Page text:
Human Capital & Careers

Long-term 401(k) Lessons

Employers need to teach employees how to weather the downturn in the stock market.
Lisa YoonJanuary 10, 2001

When the economy booms for as long as it did most recently, it’s easy to forget certain basics. That companies are supposed to make money is one that many painfully remembered in 2000. Others include the fact that the stock market goes up and down. Still another is that retirement plans are for, well, retirement.

Employers need to impress these last two principles on employees now in educating them about 401(k) investments. With the market in a downturn, many employees are concerned about their 401(k) holdings.

Some younger employees may never even have seen a market decline in their professional lives. For them, the first impulse may be to sell. Don’t, say experts.

“All that does is lock in losses and prevent the investor from reaping rewards when the market grows again,” says Martha Priddy Patterson, national director of employee benefits policy at Deloitte & Touche LLP. “Markets decline, but they also rise again.” She says basic investment education, including historical review of past market performance, can go a long way in preparing employees for market downturns.

Mike Scarborough, chief executive officer of the Scarborough Group, an Annapolis, Maryland- based 401(k) consulting firm, agrees. He also says that companies need to impress upon employees that a 401(k) is a retirement plan. That means investments are long-term.

One way to make this clear is the name of the plan itself. “Many corporations have named their plan ‘XYZ Savings Plan.’ Well, this is not a savings plan. It’s a long-term retirement plan, and they need to get that point across.”

Beyond that, he says, companies should urge employees to monitor their plans and set goals. “When you’re 25, your goals are clearly long-term. When you’re 60, you’re closer to having shorter to immediate term needs. You have to make [investment] adjustments accordingly.”

Wherever employees are on the road to retirement, companies should encourage them to choose a mix of investments. This doesn’t mean offering a dizzying array. According to Deloitte & Touche’s Patterson, offering too many choices could confuse employees, rather than help them diversify. She recommends against offering more than a dozen choices. Instead, make sure the existing offerings represent a range of types.

“Diversify, diversify, diversify,” says Mike Scarborough.

“Obviously, taking a look at large-cap [mutual] funds that are pegged to the S&P 500 certainly should form a basis for the plan. Then we should start spreading out other asset classes,” he says. He also suggests a mix of international and bond funds. “You may want to weight your portfolio neutrally between value and growth and not try to skew your portfolio one side or the other.” One thing he says should not be offered is individual stocks, especially the company’s own, arguing that such issues create an inordinate amount of risk. He cites a study by MFS Mutual Funds that showed that thirty-one percent of all the stocks that have existed for the last five years have had negative annualized returns during that five-year period.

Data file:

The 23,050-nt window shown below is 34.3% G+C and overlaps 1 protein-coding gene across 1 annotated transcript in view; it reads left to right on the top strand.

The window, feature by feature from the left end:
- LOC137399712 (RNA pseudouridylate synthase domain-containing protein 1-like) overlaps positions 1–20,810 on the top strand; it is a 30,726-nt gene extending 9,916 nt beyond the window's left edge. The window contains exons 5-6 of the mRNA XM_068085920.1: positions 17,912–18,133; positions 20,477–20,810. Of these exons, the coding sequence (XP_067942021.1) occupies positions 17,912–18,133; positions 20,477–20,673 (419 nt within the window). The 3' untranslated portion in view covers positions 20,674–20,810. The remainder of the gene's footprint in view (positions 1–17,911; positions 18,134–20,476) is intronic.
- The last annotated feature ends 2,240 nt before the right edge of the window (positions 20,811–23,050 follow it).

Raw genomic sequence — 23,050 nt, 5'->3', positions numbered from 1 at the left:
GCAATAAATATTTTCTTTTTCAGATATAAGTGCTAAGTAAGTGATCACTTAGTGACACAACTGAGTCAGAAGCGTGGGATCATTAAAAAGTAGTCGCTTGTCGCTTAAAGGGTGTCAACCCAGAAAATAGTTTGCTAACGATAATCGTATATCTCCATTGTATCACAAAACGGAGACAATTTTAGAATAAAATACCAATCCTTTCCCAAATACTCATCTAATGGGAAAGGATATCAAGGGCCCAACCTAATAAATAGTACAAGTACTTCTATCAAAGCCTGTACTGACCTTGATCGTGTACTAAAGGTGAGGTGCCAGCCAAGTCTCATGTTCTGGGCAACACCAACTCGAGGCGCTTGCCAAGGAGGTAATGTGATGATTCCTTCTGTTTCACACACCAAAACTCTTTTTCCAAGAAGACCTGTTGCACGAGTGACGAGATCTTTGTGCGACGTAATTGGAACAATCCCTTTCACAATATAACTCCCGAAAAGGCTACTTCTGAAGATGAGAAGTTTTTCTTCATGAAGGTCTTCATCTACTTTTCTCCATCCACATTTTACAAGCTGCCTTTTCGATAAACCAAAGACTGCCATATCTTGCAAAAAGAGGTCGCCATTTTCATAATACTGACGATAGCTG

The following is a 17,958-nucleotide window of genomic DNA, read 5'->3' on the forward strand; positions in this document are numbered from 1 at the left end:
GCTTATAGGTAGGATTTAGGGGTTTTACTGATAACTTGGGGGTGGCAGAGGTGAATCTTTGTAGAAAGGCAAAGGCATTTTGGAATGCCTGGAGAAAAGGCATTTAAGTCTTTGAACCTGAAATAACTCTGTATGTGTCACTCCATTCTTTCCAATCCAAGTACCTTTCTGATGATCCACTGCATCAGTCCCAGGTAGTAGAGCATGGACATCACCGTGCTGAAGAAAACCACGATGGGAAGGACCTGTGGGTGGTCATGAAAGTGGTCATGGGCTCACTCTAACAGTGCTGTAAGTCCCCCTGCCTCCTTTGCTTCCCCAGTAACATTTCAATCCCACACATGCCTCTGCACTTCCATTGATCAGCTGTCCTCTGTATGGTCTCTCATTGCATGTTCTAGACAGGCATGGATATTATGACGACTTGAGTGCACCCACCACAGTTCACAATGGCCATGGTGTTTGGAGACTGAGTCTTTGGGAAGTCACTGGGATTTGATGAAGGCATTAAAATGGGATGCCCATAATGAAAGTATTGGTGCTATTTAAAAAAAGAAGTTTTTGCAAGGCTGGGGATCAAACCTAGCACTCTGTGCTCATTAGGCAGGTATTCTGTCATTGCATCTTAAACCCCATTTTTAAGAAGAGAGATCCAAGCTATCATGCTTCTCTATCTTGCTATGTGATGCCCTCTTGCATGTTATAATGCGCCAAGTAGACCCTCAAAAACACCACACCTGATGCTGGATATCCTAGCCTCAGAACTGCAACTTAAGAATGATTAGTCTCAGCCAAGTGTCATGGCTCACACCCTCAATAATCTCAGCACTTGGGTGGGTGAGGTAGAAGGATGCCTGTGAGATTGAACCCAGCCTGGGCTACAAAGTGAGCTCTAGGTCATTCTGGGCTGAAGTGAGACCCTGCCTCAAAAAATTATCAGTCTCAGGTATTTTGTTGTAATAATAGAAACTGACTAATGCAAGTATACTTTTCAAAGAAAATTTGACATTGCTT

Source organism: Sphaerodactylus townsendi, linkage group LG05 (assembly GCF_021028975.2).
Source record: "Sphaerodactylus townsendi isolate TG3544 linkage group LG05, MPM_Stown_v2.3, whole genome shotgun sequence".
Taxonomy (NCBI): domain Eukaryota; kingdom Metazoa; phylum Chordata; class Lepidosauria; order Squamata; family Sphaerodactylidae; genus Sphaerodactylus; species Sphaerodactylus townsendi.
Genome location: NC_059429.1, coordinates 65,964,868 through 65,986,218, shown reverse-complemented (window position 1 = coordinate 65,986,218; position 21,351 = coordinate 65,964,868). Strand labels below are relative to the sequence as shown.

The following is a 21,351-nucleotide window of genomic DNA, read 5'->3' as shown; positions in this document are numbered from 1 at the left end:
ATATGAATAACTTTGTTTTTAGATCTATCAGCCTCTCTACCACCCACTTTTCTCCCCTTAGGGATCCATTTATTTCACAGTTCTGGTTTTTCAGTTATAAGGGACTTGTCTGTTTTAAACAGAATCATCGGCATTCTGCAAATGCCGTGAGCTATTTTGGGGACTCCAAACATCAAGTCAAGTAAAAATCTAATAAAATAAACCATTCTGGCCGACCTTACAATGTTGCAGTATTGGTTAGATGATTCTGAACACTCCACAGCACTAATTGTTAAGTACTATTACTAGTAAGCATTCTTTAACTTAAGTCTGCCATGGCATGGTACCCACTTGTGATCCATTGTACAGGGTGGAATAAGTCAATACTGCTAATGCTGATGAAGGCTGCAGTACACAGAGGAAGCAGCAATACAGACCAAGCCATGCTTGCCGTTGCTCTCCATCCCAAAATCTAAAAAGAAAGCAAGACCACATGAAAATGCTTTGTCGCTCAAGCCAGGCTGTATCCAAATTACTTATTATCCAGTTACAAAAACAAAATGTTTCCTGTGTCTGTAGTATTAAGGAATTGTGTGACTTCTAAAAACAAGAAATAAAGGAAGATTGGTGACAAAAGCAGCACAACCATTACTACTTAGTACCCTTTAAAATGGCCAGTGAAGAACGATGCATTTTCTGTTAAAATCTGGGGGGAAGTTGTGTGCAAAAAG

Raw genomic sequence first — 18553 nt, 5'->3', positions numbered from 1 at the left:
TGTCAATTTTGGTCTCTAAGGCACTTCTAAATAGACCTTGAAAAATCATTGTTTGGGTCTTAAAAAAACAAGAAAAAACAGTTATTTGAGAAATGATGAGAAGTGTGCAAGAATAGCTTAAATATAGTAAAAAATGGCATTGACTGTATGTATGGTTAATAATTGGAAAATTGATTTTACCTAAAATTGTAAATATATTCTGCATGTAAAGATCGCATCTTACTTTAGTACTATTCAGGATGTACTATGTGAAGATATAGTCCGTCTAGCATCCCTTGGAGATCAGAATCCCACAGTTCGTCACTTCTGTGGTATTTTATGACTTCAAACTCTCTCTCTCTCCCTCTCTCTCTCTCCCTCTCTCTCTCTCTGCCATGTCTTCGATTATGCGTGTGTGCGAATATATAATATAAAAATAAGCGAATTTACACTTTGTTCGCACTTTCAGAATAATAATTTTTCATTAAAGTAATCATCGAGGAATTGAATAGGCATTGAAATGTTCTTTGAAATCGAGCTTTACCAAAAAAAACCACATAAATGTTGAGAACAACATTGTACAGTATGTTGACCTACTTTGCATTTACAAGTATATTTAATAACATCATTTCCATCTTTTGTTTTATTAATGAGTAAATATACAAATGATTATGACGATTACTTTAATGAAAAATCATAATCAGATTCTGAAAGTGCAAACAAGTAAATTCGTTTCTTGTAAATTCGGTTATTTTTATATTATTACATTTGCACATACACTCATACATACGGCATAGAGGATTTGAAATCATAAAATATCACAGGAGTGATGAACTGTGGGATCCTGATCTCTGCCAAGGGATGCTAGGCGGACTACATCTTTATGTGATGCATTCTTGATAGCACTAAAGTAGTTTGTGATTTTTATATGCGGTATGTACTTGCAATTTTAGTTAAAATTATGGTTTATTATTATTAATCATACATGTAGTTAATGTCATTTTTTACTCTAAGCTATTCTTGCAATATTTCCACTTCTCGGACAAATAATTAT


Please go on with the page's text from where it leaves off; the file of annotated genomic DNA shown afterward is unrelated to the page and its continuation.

In contrast, only .33 percent of mutual funds had a negative return during that same period. This is not a popular view with corporations, 92 percent of which offer their own stock in their 401(k) plans, he acknowledges.

But companies have enough outlets for the sale of their securities, without additionally offering them in the 401(k) plan, he says. “If you’re trying to aid your employees in their long-term retirement planning, you’re hard- pressed to find justification for single-stock issues,” he adds.

Education involving 401(k)s needn’t be more complicated in a market downturn. But advising employees of the basics concepts of diversification and stock market fluctuation can prepare them for downturns and encourage them to invest wisely whether the market is up or down.

As for right now, it’s best to encourage employees to be patient. “This is not a time to go running to the hills,” says Scarborough. “This market’s going to turn around. Trying to guess what the market’s going to do is a fool’s game. Take your time, and invest your money properly. On a long-term basis, people are going to be fine.”

4 Powerful Communication Strategies for Your Next Board Meeting